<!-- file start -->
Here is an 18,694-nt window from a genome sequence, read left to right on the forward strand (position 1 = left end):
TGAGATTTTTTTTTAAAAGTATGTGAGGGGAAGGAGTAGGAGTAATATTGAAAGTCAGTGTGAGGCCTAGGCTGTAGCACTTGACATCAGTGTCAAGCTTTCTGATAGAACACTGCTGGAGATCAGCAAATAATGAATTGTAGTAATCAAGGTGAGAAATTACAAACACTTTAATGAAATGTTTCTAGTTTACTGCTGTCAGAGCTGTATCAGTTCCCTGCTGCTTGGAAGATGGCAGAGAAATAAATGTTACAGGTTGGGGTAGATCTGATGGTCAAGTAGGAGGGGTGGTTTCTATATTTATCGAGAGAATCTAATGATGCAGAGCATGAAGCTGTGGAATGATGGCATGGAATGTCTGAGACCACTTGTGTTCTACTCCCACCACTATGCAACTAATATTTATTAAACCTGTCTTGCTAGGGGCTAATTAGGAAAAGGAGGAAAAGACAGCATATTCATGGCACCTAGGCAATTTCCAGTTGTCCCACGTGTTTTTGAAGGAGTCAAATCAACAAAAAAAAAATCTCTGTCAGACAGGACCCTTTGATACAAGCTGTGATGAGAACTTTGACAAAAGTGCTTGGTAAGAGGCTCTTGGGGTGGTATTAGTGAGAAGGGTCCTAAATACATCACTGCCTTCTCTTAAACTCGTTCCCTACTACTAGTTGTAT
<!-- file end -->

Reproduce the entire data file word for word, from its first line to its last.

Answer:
Here is an 18,694-nt window from a genome sequence, read left to right on the forward strand (position 1 = left end):
TGAGATTTTTTTTTAAAAGTATGTGAGGGGAAGGAGTAGGAGTAATATTGAAAGTCAGTGTGAGGCCTAGGCTGTAGCACTTGACATCAGTGTCAAGCTTTCTGATAGAACACTGCTGGAGATCAGCAAATAATGAATTGTAGTAATCAAGGTGAGAAATTACAAACACTTTAATGAAATGTTTCTAGTTTACTGCTGTCAGAGCTGTATCAGTTCCCTGCTGCTTGGAAGATGGCAGAGAAATAAATGTTACAGGTTGGGGTAGATCTGATGGTCAAGTAGGAGGGGTGGTTTCTATATTTATCGAGAGAATCTAATGATGCAGAGCATGAAGCTGTGGAATGATGGCATGGAATGTCTGAGACCACTTGTGTTCTACTCCCACCACTATGCAACTAATATTTATTAAACCTGTCTTGCTAGGGGCTAATTAGGAAAAGGAGGAAAAGACAGCATATTCATGGCACCTAGGCAATTTCCAGTTGTCCCACGTGTTTTTGAAGGAGTCAAATCAACAAAAAAAAAATCTCTGTCAGACAGGACCCTTTGATACAAGCTGTGATGAGAACTTTGACAAAAGTGCTTGGTAAGAGGCTCTTGGGGTGGTATTAGTGAGAAGGGTCCTAAATACATCACTGCCTTCTCTTAAACTCGTTCCCTACTACTAGTTGTAT